She did not really have a side to favor in the war, but the idea of the Greeks conquering anything in their way did not sit well with her. The whole concept of conquering was one reason she had avoided Xena after returning to Greece long ago. The warlord had been in her dark glory sweeping across the land, earning her name Destroyer of Nations. That had changed one night in a tavern when she had heard one of Gabrielle’s stories repeated. It was then that Wolf decided to seek out the repentant warlord. From there they had resumed their friendship as if ten years had not passed.

However, best friends that used to be conquerors and being in the middle of murderous intrigue had nothing in common if that friend with the dark past was not there with her wealth of experience. Wolf stopped in the middle of the room. She flattened her palms to her temples and squeezed her head, hoping the identity of the man named Kourtes would come to her. The answer still eluded her and the only result was a headache.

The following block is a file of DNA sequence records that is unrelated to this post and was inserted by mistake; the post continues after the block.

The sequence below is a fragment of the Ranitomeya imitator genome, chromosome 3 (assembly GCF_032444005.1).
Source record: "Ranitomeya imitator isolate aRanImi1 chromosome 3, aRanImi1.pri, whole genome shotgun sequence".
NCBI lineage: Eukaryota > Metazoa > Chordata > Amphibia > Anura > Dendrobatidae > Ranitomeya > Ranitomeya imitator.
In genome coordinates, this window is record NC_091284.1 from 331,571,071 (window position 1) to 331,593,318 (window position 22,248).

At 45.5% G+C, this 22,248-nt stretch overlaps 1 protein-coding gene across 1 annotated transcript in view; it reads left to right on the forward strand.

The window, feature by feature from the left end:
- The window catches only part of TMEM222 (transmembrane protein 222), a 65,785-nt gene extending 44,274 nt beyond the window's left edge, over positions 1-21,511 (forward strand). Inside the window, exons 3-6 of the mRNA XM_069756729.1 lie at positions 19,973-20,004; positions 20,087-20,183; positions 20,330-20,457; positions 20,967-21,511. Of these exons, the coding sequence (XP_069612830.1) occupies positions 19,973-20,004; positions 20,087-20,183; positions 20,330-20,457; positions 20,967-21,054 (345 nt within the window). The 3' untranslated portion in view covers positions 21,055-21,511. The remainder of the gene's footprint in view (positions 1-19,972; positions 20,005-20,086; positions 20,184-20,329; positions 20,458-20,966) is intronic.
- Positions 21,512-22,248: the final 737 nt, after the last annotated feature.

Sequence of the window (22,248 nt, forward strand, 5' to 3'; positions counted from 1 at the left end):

Muttering under her breath, she sat upon her bed, then fell back sideways to stare up at the ceiling. "Think, Pup, think," she whispered to herself. Closing her eyes, she let her mind drift over the past month. Despite the pressure to remember, she fell into a troubled sleep. Her dreams were littered with the corpses of Amazons that were crushed under Greek boots. She cried out in the early dawn when she returned to Amazonia to find the bodies of her beloved family burned under the pyre of the Greek Fire.

Rising to sit, Wolf pushed short sweaty locks from her forehead. She wiped a forearm across her brow. Looking out the window to gauge the time of day, she saw that Eos was just making her appearance. Knowing she had to be downstairs to help Cyrene ready the tavern by the time Helios followed his sister, Wolf collected herself. Quickly washing the stain of the dream from her face, the demi-god resumed her disguise and quietly made her way downstairs.